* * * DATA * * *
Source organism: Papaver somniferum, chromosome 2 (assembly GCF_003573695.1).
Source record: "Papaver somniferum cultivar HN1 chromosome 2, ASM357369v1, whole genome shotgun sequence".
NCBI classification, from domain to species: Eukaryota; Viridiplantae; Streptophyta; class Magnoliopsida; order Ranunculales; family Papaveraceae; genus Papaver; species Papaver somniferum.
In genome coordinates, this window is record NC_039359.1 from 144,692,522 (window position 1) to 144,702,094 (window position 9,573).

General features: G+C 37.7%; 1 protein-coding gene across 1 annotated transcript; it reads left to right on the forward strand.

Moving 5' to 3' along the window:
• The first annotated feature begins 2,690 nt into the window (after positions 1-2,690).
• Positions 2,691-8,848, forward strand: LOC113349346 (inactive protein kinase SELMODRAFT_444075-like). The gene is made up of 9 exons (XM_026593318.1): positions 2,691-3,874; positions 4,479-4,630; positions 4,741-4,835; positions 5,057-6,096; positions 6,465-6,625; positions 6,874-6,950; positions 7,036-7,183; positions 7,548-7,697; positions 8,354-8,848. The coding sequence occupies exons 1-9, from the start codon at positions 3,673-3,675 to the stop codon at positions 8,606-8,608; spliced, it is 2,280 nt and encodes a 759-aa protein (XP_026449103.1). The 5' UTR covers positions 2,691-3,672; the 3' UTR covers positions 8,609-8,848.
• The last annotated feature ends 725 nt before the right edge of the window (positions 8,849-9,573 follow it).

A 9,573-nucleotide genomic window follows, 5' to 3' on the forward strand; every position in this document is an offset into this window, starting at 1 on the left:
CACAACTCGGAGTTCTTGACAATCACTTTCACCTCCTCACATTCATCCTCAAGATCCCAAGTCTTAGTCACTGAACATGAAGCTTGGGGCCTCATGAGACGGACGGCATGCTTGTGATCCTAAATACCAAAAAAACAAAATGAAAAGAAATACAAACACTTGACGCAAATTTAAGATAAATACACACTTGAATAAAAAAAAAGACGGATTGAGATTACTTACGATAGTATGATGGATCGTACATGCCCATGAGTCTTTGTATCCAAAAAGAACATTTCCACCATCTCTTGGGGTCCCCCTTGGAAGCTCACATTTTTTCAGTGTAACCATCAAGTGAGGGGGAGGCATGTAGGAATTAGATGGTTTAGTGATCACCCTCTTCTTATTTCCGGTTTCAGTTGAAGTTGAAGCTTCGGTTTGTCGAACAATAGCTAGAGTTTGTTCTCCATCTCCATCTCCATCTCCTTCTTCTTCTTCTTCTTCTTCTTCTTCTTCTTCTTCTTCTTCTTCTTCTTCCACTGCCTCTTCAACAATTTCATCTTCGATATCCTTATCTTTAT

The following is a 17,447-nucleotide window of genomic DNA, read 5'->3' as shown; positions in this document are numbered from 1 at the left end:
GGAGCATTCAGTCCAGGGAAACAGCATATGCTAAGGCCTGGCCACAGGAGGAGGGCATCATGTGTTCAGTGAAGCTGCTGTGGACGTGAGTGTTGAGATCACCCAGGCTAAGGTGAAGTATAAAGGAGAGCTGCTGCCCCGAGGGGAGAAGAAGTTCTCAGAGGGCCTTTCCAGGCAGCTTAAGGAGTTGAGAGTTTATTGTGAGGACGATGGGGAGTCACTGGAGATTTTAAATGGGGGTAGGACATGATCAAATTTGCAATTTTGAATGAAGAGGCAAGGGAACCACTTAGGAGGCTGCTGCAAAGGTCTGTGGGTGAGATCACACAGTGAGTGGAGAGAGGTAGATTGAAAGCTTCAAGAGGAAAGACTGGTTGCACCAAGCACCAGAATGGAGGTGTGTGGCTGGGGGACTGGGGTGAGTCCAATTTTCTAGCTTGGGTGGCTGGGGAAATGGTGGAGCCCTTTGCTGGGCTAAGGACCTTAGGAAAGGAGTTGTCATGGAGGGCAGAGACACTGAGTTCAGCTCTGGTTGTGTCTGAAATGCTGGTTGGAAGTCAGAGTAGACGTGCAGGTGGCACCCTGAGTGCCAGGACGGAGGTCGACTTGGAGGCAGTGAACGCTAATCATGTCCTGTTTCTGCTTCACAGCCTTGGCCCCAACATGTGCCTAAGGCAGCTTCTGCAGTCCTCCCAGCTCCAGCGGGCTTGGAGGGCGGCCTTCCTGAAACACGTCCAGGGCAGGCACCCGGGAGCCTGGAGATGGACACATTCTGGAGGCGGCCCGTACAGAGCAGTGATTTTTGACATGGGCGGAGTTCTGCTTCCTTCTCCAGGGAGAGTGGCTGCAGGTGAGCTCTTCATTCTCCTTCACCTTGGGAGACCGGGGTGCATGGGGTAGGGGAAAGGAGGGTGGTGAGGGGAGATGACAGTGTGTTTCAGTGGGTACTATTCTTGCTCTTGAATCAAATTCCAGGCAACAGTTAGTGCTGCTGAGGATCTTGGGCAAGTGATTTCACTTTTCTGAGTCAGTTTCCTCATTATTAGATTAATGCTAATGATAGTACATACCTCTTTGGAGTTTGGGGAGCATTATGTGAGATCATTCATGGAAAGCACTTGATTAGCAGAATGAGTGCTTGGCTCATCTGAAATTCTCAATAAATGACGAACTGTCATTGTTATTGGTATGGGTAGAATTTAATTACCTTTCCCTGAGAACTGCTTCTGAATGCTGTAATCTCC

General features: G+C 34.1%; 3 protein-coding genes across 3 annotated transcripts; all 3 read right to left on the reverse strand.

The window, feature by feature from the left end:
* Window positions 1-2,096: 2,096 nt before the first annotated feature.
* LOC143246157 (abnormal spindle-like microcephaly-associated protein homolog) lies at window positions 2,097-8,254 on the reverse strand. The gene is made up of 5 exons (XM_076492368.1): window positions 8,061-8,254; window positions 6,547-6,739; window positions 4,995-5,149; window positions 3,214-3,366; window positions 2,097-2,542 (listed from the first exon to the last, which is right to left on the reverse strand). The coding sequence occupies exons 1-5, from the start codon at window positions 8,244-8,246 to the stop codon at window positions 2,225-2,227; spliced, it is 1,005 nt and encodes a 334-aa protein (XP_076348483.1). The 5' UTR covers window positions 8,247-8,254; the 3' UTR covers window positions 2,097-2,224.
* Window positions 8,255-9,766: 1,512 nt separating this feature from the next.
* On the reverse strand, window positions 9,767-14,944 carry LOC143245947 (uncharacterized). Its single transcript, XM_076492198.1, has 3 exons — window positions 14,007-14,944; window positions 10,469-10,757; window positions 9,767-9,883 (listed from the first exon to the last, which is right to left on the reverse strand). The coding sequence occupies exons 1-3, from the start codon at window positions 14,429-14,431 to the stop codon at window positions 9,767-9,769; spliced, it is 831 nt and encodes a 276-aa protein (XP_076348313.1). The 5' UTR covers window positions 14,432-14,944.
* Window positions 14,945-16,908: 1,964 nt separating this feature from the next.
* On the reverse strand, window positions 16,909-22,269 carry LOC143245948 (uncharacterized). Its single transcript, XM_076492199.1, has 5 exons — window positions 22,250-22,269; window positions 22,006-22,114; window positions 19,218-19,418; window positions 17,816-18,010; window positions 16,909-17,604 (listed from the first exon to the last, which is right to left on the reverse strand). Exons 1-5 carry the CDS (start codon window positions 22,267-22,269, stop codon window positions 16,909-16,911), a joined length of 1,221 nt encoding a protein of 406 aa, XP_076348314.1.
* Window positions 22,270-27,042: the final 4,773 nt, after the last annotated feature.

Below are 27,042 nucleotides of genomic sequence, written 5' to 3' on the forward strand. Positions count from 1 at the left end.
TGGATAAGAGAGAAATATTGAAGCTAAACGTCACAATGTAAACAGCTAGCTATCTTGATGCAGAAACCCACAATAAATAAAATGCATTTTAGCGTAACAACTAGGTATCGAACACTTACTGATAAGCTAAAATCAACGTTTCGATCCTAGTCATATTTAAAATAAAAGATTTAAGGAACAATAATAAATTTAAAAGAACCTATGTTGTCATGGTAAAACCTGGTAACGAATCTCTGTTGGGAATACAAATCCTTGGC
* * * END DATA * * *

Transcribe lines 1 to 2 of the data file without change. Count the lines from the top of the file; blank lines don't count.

Source organism: Papaver somniferum, chromosome 2 (assembly GCF_003573695.1).
Source record: "Papaver somniferum cultivar HN1 chromosome 2, ASM357369v1, whole genome shotgun sequence".